Statistical Analysis

The Statistical Package for the Social Sciences (SPSS), version 17 for Windows, was used to analyze statistical data. Descriptive and inferential statistics were applied; for categorical variables frequencies and percentages were calculated, and measures of central tendency and dispersion for quantitative variables. After the verification of the variables distribution, the statistical test of Mann Whitney U was performed to verify differences between them. Linear Regression Models were performed. The value of p <0.05 was used to demonstrate statistical significance of the results.

Ethical aspects

The study took into account the provisions of Chapter I, Article 13 of the Regulations of the General Law of Health in Research for Health16, ethical aspects of research in humans. Dignity, anonymity, protection of the rights, and welfare of participants in the study, during recruitment, selection of participants, and data collection were observed. The information collected was only handled by the head researcher and was released in general terms.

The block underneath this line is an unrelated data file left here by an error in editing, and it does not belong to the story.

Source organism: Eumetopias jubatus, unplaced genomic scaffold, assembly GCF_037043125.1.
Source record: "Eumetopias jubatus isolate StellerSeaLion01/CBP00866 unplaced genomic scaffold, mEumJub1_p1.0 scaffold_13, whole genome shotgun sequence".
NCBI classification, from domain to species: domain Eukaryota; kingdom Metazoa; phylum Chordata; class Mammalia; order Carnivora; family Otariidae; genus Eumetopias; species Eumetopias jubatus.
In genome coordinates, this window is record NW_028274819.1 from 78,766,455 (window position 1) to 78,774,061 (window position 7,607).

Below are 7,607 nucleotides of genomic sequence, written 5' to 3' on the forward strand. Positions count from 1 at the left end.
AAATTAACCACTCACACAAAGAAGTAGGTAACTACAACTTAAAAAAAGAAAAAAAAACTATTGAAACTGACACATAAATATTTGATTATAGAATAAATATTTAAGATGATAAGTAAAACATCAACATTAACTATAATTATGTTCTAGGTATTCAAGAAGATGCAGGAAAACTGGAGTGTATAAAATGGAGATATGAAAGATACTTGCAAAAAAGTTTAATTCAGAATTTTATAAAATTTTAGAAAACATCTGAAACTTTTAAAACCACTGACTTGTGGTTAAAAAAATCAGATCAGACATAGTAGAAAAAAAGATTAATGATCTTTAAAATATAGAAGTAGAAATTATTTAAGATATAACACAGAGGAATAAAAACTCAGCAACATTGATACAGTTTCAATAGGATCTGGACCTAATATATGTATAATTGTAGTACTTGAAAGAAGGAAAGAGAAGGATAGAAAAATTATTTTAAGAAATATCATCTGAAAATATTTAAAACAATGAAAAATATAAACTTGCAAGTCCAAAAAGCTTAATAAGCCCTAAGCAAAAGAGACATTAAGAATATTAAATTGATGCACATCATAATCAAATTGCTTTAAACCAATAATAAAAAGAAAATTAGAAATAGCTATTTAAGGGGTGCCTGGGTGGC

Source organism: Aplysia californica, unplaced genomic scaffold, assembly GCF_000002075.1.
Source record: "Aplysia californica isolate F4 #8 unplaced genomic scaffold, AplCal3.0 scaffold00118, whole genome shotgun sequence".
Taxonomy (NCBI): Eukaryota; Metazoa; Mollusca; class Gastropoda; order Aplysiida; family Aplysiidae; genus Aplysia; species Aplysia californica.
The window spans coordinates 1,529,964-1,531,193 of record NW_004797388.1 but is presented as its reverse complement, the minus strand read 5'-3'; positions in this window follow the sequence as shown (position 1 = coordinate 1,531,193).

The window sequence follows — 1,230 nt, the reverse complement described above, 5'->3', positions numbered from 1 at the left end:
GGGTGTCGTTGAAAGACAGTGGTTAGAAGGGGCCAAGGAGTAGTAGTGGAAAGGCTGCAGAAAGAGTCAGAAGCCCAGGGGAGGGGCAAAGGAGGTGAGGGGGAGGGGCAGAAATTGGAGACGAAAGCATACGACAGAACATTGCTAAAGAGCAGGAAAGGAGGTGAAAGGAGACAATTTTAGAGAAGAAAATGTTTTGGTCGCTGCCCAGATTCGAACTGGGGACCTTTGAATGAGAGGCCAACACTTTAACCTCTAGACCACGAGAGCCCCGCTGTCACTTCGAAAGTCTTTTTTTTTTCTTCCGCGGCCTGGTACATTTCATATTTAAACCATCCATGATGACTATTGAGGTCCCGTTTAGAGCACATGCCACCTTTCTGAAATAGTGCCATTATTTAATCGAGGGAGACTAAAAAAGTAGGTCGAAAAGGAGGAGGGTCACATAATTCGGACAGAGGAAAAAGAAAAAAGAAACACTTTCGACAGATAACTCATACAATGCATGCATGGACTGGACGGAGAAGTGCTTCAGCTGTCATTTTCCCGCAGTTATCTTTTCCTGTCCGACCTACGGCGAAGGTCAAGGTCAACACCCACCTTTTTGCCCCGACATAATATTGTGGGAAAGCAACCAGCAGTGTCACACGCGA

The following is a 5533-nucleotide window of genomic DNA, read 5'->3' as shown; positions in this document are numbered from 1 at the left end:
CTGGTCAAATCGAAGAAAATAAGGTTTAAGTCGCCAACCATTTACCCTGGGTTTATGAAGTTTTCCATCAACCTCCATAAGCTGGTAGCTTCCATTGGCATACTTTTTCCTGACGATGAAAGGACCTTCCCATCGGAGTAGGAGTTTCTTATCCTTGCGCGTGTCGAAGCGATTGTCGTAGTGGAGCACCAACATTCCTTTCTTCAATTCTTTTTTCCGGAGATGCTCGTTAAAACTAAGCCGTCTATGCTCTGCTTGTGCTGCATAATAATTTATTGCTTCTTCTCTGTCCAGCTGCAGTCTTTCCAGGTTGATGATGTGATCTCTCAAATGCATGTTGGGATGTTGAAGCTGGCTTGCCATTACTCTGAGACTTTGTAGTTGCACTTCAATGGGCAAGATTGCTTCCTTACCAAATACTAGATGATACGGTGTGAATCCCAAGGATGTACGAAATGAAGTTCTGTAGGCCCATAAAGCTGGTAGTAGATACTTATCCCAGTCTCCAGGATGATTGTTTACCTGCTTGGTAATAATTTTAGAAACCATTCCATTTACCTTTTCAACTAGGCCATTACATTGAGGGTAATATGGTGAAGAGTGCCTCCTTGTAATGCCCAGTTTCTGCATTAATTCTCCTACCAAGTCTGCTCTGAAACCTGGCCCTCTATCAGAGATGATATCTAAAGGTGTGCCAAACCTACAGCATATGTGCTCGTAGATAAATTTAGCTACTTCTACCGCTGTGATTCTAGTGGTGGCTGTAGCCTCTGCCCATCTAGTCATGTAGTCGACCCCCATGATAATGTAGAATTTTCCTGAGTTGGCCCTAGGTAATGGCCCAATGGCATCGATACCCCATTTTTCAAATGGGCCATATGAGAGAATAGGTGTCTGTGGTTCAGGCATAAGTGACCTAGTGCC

Results

Data corresponded to 182 high school teenagers, of which, 69% were 16 years old, and 64% were female. Ninety percent of the participants were second semester students, and 68% reported being single. Regarding the number of people in the family who lived at the same address, 67% reported living in a household of 4 or 5 people, including the father and the mother (75% and 99% respectively) and a brother or sister in 60% and 55% of the cases (see Table 1).

Variable f %
Gender
Female 166 63.7
Male 64 35.2
Age
15 56 30.8
16 126 69.2
Semester
1st. 17 9.3
2nd. 163 89.6
Marital Status
Single 124 68.1
In a relationship 56 30.8
Sexual Experience
No 153 84.1
Yes 27 14.8
Didn't answer 2 1.1

Note: f = Frecuency; % = Percentage

When the participants were asked whether or not they had received information on sexuality in the last three months, 87% answered yes, and 91% received specific information on STIs. Moreover, 83.5% reported having received information about HIV or AIDS, and 98% had never been tested for HIV.